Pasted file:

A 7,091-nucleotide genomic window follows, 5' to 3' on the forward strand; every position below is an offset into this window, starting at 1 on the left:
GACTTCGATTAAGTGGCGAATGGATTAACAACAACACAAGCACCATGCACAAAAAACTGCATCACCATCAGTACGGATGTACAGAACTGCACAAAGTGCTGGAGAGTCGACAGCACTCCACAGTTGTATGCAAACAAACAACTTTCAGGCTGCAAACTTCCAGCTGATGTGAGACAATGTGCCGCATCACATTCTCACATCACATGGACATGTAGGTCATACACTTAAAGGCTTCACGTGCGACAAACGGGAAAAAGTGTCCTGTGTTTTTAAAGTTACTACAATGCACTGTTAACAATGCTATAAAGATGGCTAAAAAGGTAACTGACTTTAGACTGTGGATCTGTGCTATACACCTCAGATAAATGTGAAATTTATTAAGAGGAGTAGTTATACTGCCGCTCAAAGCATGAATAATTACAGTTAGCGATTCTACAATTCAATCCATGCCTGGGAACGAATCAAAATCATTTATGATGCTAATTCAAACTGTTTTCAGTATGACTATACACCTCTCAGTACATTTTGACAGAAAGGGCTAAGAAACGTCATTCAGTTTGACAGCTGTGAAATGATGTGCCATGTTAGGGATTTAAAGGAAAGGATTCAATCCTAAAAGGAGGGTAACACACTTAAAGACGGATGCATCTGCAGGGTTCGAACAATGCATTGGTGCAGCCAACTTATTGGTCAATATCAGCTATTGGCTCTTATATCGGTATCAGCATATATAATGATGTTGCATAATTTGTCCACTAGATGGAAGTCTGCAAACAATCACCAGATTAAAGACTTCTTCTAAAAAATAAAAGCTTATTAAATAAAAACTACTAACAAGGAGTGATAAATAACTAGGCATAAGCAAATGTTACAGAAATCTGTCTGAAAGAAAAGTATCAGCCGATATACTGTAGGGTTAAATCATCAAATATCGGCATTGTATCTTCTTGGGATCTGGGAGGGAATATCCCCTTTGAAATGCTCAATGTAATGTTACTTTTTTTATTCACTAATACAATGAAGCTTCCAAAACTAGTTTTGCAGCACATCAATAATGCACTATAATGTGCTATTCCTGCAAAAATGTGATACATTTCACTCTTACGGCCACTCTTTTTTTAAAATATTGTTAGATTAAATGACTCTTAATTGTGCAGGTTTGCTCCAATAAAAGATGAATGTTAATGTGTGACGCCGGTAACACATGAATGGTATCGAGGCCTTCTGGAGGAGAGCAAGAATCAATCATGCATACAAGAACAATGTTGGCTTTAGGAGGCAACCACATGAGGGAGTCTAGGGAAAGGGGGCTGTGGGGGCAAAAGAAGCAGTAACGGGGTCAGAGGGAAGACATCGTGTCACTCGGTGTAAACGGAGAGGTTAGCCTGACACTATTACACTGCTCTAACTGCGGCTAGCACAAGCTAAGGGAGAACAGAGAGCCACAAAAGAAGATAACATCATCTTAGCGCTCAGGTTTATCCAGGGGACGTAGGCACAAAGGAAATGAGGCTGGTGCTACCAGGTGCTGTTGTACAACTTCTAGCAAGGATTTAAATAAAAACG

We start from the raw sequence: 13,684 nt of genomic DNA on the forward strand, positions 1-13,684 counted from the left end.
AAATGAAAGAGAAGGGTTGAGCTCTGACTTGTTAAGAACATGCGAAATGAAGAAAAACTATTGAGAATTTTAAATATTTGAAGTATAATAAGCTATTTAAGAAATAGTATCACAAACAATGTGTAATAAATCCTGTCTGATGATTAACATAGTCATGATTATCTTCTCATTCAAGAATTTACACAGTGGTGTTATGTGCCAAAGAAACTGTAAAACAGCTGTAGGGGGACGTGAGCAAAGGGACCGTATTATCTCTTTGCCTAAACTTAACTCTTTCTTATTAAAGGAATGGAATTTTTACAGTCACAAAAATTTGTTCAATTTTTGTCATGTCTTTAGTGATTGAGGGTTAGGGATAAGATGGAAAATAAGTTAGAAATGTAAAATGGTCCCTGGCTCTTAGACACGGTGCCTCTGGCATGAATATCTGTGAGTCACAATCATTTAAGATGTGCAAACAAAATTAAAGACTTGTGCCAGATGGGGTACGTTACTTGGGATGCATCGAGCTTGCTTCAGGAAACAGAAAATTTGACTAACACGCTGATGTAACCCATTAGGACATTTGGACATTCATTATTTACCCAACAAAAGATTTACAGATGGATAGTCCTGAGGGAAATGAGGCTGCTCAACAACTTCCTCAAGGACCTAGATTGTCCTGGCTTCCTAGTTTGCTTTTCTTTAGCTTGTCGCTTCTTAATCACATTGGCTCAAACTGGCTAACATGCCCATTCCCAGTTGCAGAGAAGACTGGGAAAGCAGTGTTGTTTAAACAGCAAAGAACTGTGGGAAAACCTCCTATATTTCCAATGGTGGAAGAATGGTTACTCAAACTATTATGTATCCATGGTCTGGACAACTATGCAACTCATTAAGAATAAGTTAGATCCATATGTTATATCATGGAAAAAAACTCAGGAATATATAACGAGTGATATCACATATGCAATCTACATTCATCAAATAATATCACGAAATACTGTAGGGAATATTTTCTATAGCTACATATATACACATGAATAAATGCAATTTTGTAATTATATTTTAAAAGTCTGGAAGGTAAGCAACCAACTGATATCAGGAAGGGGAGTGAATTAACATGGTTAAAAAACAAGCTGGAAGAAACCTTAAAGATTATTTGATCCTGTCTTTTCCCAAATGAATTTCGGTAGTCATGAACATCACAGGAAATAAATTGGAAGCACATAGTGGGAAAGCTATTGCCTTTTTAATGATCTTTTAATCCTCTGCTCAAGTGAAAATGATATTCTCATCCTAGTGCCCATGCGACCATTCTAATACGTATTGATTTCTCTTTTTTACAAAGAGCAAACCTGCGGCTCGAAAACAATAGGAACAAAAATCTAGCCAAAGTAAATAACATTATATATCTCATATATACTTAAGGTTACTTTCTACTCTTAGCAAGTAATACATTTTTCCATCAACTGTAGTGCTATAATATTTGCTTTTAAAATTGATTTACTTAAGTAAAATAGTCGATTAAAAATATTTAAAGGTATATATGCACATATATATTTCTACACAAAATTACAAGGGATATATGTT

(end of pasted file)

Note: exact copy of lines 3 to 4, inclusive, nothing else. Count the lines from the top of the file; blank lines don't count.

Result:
We start from the raw sequence: 13,684 nt of genomic DNA on the forward strand, positions 1-13,684 counted from the left end.
AAATGAAAGAGAAGGGTTGAGCTCTGACTTGTTAAGAACATGCGAAATGAAGAAAAACTATTGAGAATTTTAAATATTTGAAGTATAATAAGCTATTTAAGAAATAGTATCACAAACAATGTGTAATAAATCCTGTCTGATGATTAACATAGTCATGATTATCTTCTCATTCAAGAATTTACACAGTGGTGTTATGTGCCAAAGAAACTGTAAAACAGCTGTAGGGGGACGTGAGCAAAGGGACCGTATTATCTCTTTGCCTAAACTTAACTCTTTCTTATTAAAGGAATGGAATTTTTACAGTCACAAAAATTTGTTCAATTTTTGTCATGTCTTTAGTGATTGAGGGTTAGGGATAAGATGGAAAATAAGTTAGAAATGTAAAATGGTCCCTGGCTCTTAGACACGGTGCCTCTGGCATGAATATCTGTGAGTCACAATCATTTAAGATGTGCAAACAAAATTAAAGACTTGTGCCAGATGGGGTACGTTACTTGGGATGCATCGAGCTTGCTTCAGGAAACAGAAAATTTGACTAACACGCTGATGTAACCCATTAGGACATTTGGACATTCATTATTTACCCAACAAAAGATTTACAGATGGATAGTCCTGAGGGAAATGAGGCTGCTCAACAACTTCCTCAAGGACCTAGATTGTCCTGGCTTCCTAGTTTGCTTTTCTTTAGCTTGTCGCTTCTTAATCACATTGGCTCAAACTGGCTAACATGCCCATTCCCAGTTGCAGAGAAGACTGGGAAAGCAGTGTTGTTTAAACAGCAAAGAACTGTGGGAAAACCTCCTATATTTCCAATGGTGGAAGAATGGTTACTCAAACTATTATGTATCCATGGTCTGGACAACTATGCAACTCATTAAGAATAAGTTAGATCCATATGTTATATCATGGAAAAAAACTCAGGAATATATAACGAGTGATATCACATATGCAATCTACATTCATCAAATAATATCACGAAATACTGTAGGGAATATTTTCTATAGCTACATATATACACATGAATAAATGCAATTTTGTAATTATATTTTAAAAGTCTGGAAGGTAAGCAACCAACTGATATCAGGAAGGGGAGTGAATTAACATGGTTAAAAAACAAGCTGGAAGAAACCTTAAAGATTATTTGATCCTGTCTTTTCCCAAATGAATTTCGGTAGTCATGAACATCACAGGAAATAAATTGGAAGCACATAGTGGGAAAGCTATTGCCTTTTTAATGATCTTTTAATCCTCTGCTCAAGTGAAAATGATATTCTCATCCTAGTGCCCATGCGACCATTCTAATACGTATTGATTTCTCTTTTTTACAAAGAGCAAACCTGCGGCTCGAAAACAATAGGAACAAAAATCTAGCCAAAGTAAATAACATTATATATCTCATATATACTTAAGGTTACTTTCTACTCTTAGCAAGTAATACATTTTTCCATCAACTGTAGTGCTATAATATTTGCTTTTAAAATTGATTTACTTAAGTAAAATAGTCGATTAAAAATATTTAAAGGTATATATGCACATATATATTTCTACACAAAATTACAAGGGATATATGTT